Modeling transport of interstitial potassium in regional
myocardial ischemia: effect on the injury current
Proceedings of the 29th Int Conf IEEE-EMBS, Lyon, August 2007, pp 6330-6333.
Myocardial ischemia leads to an efflux of potassium ions from affected cells. The resulting depolarization of the resting membrane is one of the main features of ischemic myocardium. It has been shown experimentally that a part of the surplus interstitial potassium is transported out of the ischemic zone, even if no coronary blood flow is present in the affected area. We propose to model this transport mechanism mathematically with a diffusion equation. This model explains the measured spatial profiles of extracellular potential and potassium concentration. In addition, it allows a quantitative prediction of the transmembrane current that flows as a result of ischemia-induced depolarization. This current is thought to play a role in arrhythmogenicity, which is an important cause of mortality in acute myocardial infarction. Our model predicts that this current reaches its maximum exactly on the border of the hypoxic area. An important depolarizing current would be present just within the border, where hypoxia is accompanied by a resting membrane potential that is only slightly elevated, due to coupling with the adjacent normal tissue. Still, in the presence of potassium transport the predicted current density is not large enough to explain ectopic activation on the lateral border of the ischemia. This suggests that activation is more likely to occur at the endocardium, where the potassium gradient is steeper.
The ability to determine what a theory predicts is essential to science. In complex systems, such as the heart, prediction can require extensive use of mathematics. We then use a "mathematical model" of the heart. This paper deals with a rather technical detail of mathematical heart models: the transport of potassium ions in the tissue. Normal muscle contains a small concentration of potassium, which it requires to do its work. When there is not enough oxygen supply to the muscle ("ischemia"), as happens during a heart attack, much more potassium than usual leaks out of the cells and ends up in the extracellular space. However, rather than being stuck in the ischemic zone, potassium ions move slowly towards the non-affected regions of the heart. This came as a bit of a surprise when it was initially discovered, because there is presumably no blood flow in the affected area. Thus, it is not known how the potassium ions are transported. However, we have previously found a mathematical description of this phenomenon. This can help in creating more realistic mathematical models of ischemia, and gives us a clue about the unknown mechanism. In addition, it can help to understand the what is happening in the border of the ischemic area. This border is a frequent source of ventricular tachycardia and fibrillation, disorganized beating of the heart that can suddenly kill a victim of a heart attack who might otherwise be rescued. Our modeling work may ultimately help to understand how this disorganized beating starts and how it may be prevented.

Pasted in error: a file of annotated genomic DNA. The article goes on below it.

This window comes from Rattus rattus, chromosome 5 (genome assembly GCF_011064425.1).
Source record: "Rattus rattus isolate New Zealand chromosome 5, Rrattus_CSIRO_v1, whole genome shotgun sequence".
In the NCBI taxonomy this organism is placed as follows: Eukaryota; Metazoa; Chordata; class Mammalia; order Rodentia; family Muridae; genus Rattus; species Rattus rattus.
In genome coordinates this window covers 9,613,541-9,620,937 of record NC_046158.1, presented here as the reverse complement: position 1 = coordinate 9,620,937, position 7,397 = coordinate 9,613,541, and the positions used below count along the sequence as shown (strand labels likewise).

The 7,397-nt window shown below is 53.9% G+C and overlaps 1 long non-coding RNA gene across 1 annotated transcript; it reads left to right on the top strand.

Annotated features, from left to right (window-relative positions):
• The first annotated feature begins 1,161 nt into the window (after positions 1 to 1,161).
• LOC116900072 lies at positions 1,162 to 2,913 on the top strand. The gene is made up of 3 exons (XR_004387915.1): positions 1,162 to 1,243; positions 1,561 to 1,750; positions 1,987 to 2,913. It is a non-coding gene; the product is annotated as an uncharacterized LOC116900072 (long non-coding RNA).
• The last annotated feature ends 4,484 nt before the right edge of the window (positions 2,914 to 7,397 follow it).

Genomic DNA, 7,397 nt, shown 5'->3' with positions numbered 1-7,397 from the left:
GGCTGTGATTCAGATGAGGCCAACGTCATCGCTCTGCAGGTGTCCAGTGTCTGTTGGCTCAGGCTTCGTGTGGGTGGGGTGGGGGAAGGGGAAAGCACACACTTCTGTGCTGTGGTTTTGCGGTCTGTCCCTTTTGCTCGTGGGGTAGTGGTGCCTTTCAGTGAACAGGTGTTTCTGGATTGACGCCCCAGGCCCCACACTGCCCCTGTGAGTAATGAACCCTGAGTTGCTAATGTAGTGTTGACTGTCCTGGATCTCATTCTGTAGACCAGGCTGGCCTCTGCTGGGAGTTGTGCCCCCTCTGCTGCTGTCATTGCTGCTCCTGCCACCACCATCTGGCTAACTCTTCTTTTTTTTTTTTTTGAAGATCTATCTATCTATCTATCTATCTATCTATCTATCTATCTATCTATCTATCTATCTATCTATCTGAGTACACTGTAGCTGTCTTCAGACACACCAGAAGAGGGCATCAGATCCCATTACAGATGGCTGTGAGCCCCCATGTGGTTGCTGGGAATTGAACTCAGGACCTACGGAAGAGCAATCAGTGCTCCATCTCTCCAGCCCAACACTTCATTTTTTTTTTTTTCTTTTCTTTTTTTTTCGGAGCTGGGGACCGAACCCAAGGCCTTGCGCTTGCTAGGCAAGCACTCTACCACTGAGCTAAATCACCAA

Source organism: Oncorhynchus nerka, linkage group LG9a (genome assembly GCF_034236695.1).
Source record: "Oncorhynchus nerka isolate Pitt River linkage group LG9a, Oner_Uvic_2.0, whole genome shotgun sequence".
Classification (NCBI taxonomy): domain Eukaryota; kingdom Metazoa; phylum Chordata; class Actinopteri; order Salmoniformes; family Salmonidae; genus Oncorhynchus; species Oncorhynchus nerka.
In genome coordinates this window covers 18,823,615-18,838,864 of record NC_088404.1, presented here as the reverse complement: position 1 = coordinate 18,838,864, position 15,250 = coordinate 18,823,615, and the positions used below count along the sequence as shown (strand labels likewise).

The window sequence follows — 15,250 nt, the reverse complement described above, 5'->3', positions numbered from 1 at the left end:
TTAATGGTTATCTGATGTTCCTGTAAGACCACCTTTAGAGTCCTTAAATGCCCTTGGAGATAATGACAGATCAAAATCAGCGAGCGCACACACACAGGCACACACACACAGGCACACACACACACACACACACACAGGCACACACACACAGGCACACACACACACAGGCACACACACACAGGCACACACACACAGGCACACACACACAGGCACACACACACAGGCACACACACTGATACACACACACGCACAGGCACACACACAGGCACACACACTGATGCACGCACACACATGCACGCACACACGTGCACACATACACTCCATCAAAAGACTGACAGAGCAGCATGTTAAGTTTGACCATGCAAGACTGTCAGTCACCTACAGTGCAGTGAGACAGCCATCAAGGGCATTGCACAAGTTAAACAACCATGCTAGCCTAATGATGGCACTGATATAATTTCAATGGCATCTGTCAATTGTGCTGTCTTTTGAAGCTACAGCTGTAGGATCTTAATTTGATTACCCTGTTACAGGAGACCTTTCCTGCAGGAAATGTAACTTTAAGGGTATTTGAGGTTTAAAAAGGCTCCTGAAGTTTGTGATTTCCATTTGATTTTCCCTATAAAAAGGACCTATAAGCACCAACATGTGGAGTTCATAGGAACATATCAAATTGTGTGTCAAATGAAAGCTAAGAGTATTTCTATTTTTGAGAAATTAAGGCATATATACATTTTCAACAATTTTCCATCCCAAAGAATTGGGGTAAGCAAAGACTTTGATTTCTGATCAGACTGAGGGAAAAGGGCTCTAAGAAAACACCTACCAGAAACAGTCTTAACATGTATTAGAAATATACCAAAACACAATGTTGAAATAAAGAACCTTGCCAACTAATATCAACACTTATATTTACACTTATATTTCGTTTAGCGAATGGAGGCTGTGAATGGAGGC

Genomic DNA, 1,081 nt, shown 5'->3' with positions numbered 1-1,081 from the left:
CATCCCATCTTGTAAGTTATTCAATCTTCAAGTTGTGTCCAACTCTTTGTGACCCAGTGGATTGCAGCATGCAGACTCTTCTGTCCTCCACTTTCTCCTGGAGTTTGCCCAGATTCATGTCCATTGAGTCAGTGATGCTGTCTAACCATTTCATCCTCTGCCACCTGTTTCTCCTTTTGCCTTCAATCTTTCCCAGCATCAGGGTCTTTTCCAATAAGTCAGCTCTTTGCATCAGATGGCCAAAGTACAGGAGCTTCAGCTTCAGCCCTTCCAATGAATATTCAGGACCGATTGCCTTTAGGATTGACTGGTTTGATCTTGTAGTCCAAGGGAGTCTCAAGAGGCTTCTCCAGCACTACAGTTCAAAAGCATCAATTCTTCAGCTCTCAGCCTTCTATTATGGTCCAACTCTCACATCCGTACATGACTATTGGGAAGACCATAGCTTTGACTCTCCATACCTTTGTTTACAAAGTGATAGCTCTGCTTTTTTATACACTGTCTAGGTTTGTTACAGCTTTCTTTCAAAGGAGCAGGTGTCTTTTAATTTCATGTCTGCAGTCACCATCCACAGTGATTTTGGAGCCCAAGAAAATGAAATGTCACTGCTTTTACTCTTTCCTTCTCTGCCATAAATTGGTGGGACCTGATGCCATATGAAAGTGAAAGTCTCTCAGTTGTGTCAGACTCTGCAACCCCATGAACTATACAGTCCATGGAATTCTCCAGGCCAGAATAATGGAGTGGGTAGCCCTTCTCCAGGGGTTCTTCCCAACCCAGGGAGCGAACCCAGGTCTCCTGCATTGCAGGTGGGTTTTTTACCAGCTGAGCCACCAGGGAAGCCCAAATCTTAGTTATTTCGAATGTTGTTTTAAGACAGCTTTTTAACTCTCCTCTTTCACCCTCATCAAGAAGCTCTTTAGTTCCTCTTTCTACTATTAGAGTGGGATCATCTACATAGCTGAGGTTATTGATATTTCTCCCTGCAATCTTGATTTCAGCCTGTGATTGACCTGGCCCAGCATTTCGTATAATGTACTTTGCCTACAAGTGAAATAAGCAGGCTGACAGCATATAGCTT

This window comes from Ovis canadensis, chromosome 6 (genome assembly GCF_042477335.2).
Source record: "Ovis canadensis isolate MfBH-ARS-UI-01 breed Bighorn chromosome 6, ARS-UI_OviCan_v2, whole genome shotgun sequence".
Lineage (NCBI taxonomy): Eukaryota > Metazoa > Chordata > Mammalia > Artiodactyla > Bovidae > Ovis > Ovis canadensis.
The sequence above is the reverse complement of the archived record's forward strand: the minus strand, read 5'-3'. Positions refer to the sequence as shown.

Computational resources for this work were provided by the
Réseau québécois de calcul de haute performance
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